Biden halts UAE F-35 sale in nod to Iran

Stephen Bryen

US President Joe Biden has halted the sale of F-35 stealth jets to the UAE, even though they were promised as part of the Abraham Accords.

The new administration has raised concerns the UAE might use these jets against the rebel Houthis in Yemen. The Houthis have no air force and only rudimentary air defenses. The UAE has a decently-sized air force made up of 77 F-16s and 63 Mirage 2000s.

The UAE operates with Saudi Arabian air assets against the Houthi insurgency in Yemen. Saudi Arabia has 42 F-15s , 74 light attack F-5s and 44 Tornado fighters. There have been a number of previous incidents where the Saudis and UAE have allegedly hit civilian targets, either on purpose or by accident.

Several Democratic congressmen and women have alleged that these attacks were human rights violations, although they seldom if ever complain about Houthi human rights violations or the frequent missile and drone attacks launched by the Houthis against UAE and Saudi targets.

In any event, the F-35 is mostly a worthless fighter when it comes to the Houthi insurgency. It is an air superiority fighter plane, not really a fighter bomber, and certainly far inferior to the F-15 for exacting damage in ground attacks. There is no reasonable case that the sale of F-35s has anything at all to do with Houthis, other than as a Biden administration punishment of the UAE.

Why would Biden want to punish the UAE and weaken the ability of Gulf states to confront growing Iranian regional power and Iran’s future acquisition of nuclear bombs and missile delivery systems?

Even if Biden changes his mind, the damage is already done. The UAE – not to mention Saudi Arabia – has now lost face in a Biden nod to Iran and seen its ability to counter the Iranian threat diminished.

Nuclear deal: Meanwhile, the Biden administration is moving to renew the JCPOA “agreement.” The Joint Comprehensive Plan of Action is a detailed, 159-page agreement with five annexes reached by Iran and the P5+1 – China France, Germany, Russia, the United Kingdom and the United States – on July 14, 2015.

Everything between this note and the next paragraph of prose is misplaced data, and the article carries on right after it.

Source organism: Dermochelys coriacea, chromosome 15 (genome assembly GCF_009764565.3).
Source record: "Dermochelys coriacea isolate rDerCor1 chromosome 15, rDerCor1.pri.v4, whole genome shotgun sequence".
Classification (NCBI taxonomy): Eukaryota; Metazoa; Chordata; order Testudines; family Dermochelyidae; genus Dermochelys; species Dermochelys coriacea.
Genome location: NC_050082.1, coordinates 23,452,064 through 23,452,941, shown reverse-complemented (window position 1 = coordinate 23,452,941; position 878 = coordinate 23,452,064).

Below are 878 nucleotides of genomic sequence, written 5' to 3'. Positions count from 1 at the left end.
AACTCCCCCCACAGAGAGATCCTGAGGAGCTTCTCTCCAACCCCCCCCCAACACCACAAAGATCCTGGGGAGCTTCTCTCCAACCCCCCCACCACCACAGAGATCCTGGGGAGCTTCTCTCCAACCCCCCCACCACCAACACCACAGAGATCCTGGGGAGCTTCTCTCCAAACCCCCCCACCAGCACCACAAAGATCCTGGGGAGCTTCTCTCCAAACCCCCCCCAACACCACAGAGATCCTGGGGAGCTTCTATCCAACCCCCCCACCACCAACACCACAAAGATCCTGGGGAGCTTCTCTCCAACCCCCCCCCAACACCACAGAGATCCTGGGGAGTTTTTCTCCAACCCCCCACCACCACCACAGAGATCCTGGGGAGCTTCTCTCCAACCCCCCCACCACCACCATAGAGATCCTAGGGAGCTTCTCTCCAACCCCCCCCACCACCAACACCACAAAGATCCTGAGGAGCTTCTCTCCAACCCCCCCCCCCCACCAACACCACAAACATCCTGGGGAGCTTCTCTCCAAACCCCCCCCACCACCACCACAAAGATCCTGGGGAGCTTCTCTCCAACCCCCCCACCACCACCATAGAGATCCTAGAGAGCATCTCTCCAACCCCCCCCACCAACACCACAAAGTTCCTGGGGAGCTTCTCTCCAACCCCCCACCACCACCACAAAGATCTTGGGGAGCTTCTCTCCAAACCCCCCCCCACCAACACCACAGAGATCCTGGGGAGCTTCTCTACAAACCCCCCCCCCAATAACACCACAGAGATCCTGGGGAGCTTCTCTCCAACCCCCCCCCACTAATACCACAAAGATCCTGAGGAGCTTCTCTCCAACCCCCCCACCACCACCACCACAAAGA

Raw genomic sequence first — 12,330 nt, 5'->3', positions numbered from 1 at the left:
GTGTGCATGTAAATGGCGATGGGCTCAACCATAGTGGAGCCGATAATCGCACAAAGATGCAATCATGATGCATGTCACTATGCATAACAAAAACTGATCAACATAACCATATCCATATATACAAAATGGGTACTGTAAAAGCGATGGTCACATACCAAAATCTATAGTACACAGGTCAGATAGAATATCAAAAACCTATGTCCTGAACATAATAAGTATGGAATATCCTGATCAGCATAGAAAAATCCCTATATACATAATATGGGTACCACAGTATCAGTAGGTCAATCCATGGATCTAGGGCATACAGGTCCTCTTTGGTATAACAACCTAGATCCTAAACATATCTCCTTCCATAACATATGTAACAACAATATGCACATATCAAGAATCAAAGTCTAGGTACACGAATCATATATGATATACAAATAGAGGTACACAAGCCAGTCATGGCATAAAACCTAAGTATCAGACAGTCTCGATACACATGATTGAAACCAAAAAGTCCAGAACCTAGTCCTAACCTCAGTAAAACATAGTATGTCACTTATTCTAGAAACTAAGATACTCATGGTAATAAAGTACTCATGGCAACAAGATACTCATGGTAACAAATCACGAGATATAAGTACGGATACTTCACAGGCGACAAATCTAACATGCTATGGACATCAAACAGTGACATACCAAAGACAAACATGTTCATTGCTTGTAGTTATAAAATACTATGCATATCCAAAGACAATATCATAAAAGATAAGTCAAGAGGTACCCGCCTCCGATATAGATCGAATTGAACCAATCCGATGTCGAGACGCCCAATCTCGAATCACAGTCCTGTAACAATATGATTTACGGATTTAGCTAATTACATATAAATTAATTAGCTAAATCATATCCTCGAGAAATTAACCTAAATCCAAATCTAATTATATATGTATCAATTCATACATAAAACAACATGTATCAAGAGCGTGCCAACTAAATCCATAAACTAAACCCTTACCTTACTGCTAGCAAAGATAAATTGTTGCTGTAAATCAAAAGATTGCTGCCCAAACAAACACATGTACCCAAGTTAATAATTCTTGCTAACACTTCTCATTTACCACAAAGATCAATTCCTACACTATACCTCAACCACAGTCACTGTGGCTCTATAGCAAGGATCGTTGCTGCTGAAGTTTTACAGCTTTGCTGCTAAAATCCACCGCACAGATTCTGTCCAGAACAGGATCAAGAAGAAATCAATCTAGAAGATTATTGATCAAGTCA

The nuclear deal was endorsed by UN Security Council Resolution 2231, adopted on July 20, 2015, without any modification and most likely will lift economic sanctions on Iran, enabling it to continue its military buildup and atomic weapons program.

The Israelis are already deeply alarmed and, while not explicitly stated, if the administration goes ahead with its JCPOA plan the Israeli Air Force will likely attempt to take out Iran’s nuclear and missile assets, if given the go-ahead.

From an Israeli point of view, Iran is already close to an atomic weapons breakout, but US backing for JCPOA is likely to give the Iranians cover to really accelerate their nuclear drive. Starting last month, Iran was enriching uranium (U-235) at 20%. Once there is enough U-235 at 20%, it is relatively easy to increase the U-235 percentage to 95%, which is what is needed for an atomic bomb.

There is yet another consequence. Iran is pursuing different ways to make atomic weapons, using either a pure uranium bomb (like Hiroshima), boosted bombs (perhaps using thorium, which is available from North Korea), or alternatively building plutonium-based weapons.

Plutonium weapons require a complex triggering mechanism as opposed to a uranium bomb that can employ a much simpler gun-type initiator. Unlike the Nagasaki bomb that was plutonium-based, the Hiroshima U-235 bomb did not require testing because the mechanism was simpler.

The regional issue is whether to wait for Iran to have nuclear weapons or to pre-empt and destroy Iran’s weapons’ making facilities and missile launch platforms. Meanwhile, the Biden decision no doubt will confirm a looming Israeli view that the US administration is tilting to Iran and that the nuclear threat will get worse unless it is countered. In short, the Biden decision is destabilizing the region.